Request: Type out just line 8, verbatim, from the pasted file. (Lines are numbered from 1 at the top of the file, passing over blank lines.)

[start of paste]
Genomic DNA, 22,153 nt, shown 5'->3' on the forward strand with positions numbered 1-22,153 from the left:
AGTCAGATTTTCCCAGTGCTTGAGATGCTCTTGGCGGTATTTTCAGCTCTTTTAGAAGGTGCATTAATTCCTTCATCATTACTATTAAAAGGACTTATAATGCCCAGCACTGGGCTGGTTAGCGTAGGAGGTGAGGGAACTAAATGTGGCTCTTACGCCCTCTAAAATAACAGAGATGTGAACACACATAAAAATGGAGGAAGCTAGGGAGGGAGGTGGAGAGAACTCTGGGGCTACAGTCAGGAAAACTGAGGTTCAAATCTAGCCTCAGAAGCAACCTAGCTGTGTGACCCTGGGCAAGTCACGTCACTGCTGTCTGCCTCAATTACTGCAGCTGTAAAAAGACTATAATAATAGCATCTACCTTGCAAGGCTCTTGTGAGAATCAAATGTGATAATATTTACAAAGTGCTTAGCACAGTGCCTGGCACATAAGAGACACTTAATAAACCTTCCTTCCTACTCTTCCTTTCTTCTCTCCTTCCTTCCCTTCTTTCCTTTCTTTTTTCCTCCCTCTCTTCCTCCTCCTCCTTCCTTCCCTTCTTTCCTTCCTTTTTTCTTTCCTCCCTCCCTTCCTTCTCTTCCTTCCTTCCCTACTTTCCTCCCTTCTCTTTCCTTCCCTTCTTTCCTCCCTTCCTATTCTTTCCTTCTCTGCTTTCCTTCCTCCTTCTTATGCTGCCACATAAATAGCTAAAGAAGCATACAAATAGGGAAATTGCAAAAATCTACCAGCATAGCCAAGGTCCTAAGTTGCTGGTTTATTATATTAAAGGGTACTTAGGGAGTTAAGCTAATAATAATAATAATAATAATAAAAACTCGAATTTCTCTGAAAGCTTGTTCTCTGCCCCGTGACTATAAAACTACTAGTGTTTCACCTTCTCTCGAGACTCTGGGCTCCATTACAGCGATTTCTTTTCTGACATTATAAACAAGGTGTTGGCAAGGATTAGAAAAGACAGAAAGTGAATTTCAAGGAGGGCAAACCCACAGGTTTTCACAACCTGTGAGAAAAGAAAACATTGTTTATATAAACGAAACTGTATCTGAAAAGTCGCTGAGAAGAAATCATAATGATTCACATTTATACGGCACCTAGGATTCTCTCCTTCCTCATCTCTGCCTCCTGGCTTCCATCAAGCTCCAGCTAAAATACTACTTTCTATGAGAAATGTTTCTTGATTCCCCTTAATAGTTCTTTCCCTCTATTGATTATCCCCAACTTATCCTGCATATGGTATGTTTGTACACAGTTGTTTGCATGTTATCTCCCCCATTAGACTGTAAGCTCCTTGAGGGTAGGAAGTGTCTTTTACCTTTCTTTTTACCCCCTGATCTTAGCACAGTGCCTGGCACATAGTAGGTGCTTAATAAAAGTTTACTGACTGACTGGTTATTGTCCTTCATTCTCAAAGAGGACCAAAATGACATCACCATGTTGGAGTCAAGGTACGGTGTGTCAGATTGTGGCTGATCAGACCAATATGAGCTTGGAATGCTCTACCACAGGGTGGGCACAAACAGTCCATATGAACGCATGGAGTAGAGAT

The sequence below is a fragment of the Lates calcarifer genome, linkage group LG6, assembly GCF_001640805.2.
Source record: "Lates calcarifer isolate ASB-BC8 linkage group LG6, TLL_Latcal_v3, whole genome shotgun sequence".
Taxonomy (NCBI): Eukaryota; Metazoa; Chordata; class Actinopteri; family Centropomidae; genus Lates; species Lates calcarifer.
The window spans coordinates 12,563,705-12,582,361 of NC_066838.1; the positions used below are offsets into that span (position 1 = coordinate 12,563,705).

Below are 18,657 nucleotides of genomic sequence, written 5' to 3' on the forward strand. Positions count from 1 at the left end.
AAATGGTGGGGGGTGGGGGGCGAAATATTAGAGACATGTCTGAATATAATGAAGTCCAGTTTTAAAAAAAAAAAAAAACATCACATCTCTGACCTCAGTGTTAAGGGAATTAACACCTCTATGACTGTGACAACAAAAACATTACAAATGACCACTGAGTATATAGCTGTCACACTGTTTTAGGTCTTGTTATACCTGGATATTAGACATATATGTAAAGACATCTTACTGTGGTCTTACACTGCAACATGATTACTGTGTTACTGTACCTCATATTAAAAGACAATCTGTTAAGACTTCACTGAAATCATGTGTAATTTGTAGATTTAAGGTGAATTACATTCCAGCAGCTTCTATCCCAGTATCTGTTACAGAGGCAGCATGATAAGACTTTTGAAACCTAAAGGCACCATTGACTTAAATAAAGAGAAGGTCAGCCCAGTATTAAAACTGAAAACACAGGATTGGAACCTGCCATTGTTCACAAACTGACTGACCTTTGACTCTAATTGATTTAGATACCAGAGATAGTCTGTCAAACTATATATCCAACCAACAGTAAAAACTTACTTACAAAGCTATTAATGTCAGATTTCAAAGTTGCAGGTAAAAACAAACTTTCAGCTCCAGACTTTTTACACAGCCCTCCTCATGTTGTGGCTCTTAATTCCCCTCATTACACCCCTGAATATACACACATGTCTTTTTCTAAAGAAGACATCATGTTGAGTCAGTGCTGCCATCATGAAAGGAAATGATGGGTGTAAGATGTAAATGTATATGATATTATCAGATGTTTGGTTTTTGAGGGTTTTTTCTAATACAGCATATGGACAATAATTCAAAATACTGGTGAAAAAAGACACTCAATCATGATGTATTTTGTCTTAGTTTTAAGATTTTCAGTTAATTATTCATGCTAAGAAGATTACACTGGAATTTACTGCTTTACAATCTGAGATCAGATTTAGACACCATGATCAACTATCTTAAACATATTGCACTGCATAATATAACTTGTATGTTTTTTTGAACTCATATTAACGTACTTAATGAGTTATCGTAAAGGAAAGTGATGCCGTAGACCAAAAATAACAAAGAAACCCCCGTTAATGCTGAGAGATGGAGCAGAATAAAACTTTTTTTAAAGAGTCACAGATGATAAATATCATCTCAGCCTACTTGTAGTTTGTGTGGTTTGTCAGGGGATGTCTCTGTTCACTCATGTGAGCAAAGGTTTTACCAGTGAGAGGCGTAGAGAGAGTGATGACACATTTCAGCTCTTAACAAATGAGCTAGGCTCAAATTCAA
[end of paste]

AAATGGTGGGGGGTGGGGGGCGAAATATTAGAGACATGTCTGAATATAATGAAGTCCAGTTTTAAAAAAAAAAAAAAACATCACATCTCTGACCTCAGTGTTAAGGGAATTAACACCTCTATGACTGTGACAACAAAAACATTACAAATGACCACTGAGTATATAGCTGTCACACTGTTTTAGGTCTTGTTATACCTGGATATTAGACATATATGTAAAGACATCTTACTGTGGTCTTACACTGCAACATGATTACTGTGTTACTGTACCTCATATTAAAAGACAATCTGTTAAGACTTCACTGAAATCATGTGTAATTTGTAGATTTAAGGTGAATTACATTCCAGCAGCTTCTATCCCAGTATCTGTTACAGAGGCAGCATGATAAGACTTTTGAAACCTAAAGGCACCATTGACTTAAATAAAGAGAAGGTCAGCCCAGTATTAAAACTGAAAACACAGGATTGGAACCTGCCATTGTTCACAAACTGACTGACCTTTGACTCTAATTGATTTAGATACCAGAGATAGTCTGTCAAACTATATATCCAACCAACAGTAAAAACTTACTTACAAAGCTATTAATGTCAGATTTCAAAGTTGCAGGTAAAAACAAACTTTCAGCTCCAGACTTTTTACACAGCCCTCCTCATGTTGTGGCTCTTAATTCCCCTCATTACACCCCTGAATATACACACATGTCTTTTTCTAAAGAAGACATCATGTTGAGTCAGTGCTGCCATCATGAAAGGAAATGATGGGTGTAAGATGTAAATGTATATGATATTATCAGATGTTTGGTTTTTGAGGGTTTTTTCTAATACAGCATATGGACAATAATTCAAAATACTGGTGAAAAAAGACACTCAATCATGATGTATTTTGTCTTAGTTTTAAGATTTTCAGTTAATTATTCATGCTAAGAAGATTACACTGGAATTTACTGCTTTACAATCTGAGATCAGATTTAGACACCATGATCAACTATCTTAAACATATTGCACTGCATAATATAACTTGTATGTTTTTTTGAACTCATATTAACGTACTTAATGAGTTATCGTAAAGGAAAGTGATGCCGTAGACCAAAAATAACAAAGAAACCCCCGTTAATGCTGAGAGATGGAGCAGAATAAAACTTTTTTTAAAGAGTCACAGATGATAAATATCATCTCAGCCTACTTGTAGTTTGTGTGGTTTGTCAGGGGATGTCTCTGTTCACTCATGTGAGCAAAGGTTTTACCAGTGAGAGGCGTAGAGAGAGTGATGACACATTTCAGCTCTTAACAAATGAGCTAGGCTCAAATTCAA